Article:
Home Privacy 7 Things You Should Know About California’s Privacy Watchdog

7 Things You Should Know About California’s Privacy Watchdog

Ashkan Soltani, executive director, California Privacy Protection Agency

There will soon be 15 – count ‘em 15 – state privacy laws on the books in the US. (Kentucky’s privacy bill is sitting on the governor’s desk waiting for a signature as we speak.)

But in the absence of comprehensive federal privacy legislation, many companies treat California’s privacy law – the nation’s strictest – as a de facto standard.

California is also home to the California Privacy Protection Agency (CPPA), the first and only independent data protection authority in the US.

After a brief legal wrangle, the CPPA now has full enforcement authority over the California Privacy Rights Act (CPRA) and related regs – and you can expect the agency to start using that authority.

With enforcement set to ramp up this year, here are seven facts about the CPPA that you can trot out at cocktail parties (depending on whether you hang out with privacy nerds).

1. Ashkan Soltani is the CPPA’s executive director

Before signing on as the agency’s first employee in 2021, Soltani helped architect the California Consumer Privacy Act and the CPRA.

He was previously chief technologist at the Federal Trade Commission and a senior advisor to the White House during the Biden administration on technology issues, including privacy, AI and big data.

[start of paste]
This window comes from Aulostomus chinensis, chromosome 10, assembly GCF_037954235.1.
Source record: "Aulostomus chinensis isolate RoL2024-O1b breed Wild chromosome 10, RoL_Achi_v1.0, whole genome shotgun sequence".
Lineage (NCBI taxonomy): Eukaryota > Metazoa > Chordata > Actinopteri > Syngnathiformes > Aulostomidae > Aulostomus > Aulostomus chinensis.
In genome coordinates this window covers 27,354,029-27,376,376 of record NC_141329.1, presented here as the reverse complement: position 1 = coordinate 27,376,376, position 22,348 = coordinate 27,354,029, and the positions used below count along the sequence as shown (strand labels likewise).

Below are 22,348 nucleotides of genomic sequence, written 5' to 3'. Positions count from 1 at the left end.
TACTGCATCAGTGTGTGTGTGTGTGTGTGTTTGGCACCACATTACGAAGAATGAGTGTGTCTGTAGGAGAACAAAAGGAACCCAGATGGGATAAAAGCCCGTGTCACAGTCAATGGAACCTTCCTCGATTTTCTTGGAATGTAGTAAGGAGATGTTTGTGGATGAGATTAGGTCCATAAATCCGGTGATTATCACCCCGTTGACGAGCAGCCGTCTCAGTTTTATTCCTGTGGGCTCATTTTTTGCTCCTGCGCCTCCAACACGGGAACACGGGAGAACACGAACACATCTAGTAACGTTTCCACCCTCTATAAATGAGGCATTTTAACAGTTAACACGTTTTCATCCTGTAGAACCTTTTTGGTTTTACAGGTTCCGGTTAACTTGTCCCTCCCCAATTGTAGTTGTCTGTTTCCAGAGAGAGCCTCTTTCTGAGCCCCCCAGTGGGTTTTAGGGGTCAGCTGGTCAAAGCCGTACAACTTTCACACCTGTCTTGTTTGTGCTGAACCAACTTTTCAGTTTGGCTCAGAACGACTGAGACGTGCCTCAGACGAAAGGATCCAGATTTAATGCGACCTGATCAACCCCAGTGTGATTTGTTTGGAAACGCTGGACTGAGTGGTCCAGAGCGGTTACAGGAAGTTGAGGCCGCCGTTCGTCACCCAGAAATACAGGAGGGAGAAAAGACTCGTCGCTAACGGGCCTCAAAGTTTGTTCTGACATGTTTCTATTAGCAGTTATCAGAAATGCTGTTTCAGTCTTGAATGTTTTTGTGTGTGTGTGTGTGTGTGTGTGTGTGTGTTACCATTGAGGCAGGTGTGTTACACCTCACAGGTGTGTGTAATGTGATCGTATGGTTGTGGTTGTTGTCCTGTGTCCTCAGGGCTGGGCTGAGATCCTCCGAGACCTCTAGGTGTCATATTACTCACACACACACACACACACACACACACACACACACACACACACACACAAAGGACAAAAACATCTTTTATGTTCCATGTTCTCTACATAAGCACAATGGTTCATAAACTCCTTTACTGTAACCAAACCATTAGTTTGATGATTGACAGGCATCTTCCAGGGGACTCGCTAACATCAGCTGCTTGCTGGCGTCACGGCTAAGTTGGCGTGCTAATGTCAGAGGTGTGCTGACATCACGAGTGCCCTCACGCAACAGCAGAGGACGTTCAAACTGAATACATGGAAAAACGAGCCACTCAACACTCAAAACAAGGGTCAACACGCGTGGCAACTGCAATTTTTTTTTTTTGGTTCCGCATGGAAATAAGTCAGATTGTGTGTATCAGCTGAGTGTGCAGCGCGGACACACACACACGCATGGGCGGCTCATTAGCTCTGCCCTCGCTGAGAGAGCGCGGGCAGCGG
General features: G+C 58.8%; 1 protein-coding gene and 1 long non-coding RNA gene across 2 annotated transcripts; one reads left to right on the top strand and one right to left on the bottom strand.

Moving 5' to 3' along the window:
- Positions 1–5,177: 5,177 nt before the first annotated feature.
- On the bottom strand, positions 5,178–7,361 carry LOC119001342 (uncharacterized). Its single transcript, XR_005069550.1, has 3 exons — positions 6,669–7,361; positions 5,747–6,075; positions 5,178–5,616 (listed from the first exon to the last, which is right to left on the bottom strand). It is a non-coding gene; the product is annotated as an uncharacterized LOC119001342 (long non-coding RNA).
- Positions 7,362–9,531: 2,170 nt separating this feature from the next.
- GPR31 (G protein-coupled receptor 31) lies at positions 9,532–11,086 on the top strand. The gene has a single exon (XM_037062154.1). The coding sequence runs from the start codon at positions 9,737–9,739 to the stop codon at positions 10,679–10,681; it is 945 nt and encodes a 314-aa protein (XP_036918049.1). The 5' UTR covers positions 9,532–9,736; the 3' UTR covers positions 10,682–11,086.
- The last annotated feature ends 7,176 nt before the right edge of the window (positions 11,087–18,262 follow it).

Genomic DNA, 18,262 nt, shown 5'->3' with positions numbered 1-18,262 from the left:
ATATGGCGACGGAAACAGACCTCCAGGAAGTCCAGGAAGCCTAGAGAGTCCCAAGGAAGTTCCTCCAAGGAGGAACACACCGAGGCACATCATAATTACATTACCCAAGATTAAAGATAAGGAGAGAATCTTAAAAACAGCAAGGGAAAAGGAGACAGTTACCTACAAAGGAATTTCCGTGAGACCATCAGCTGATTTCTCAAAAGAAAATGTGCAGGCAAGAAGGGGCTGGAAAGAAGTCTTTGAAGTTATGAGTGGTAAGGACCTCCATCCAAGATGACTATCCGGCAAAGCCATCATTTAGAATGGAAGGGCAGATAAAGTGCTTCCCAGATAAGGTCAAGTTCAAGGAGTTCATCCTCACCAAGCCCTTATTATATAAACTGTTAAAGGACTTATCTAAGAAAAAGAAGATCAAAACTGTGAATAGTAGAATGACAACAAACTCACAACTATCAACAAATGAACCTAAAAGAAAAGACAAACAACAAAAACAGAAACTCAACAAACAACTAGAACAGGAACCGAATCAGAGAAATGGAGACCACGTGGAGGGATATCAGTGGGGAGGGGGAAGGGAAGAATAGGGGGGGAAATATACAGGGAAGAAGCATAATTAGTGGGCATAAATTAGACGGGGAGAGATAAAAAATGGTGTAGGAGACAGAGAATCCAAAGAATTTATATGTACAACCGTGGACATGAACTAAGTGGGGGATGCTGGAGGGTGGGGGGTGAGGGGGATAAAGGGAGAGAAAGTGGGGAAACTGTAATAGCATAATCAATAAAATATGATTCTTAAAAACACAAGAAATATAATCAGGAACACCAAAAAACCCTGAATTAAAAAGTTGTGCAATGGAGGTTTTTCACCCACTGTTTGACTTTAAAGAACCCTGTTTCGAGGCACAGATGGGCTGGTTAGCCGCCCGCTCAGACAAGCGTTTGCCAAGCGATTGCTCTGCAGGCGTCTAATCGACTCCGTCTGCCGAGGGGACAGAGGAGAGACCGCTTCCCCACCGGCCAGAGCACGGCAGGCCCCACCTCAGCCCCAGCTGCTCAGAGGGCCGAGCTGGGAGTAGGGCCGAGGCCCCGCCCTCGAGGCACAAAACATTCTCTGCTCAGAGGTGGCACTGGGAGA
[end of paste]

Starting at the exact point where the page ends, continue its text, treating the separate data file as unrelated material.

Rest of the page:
Soltani also spent years as an independent technologist and privacy researcher. He helped investigative journalist Julia Angwin with her research for the infamous “What They Know” series, which ran in The Wall Street Journal between 2010 and 2013 and shined a light on the pervasiveness of online tracking.

All of that is to say, Soltani knows how ad tech works and where the bodies are buried.

2. Inspired by Europe


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Although the CPPA is unique in the US as a state-level regulator solely focused on data privacy, the concept isn’t new.

CPPA was patterned on the data protection authority model in the EU, said Soltani, speaking during a packed session at the IAPP’s Global Privacy Summit in Washington, DC, on Wednesday.

Every European country has its own independent public authority that’s responsible for enforcing EU data protection law and monitoring compliance.

Although some DPAs, including the one in Ireland, have been criticized for less zealous GDPR (or more business friendly) enforcement standards, other DPAs (particularly the ICO in the UK and the CNIL in France) haven’t let grass grow.

The CPPA is clearly taking a page from the books of those more active enforcers.

3. Three main priorities

The agency has a three-pronged mission: enforcing California’s privacy standards, educating the public about their legal rights and mandatory rulemaking under CPRA.

The purpose of the rulemaking process is to allow a government agency to refine and clarify a statute with more detail, which helps businesses manage compliance.

The CPPA is in the midst of working on a rulemaking package right now that includes proposed rules for cybersecurity audits, risk assessments and automated decision-making. The plan is to release the rules for a 45-day public comment period starting in July. It’ll take around a year from that point to finalize the regs.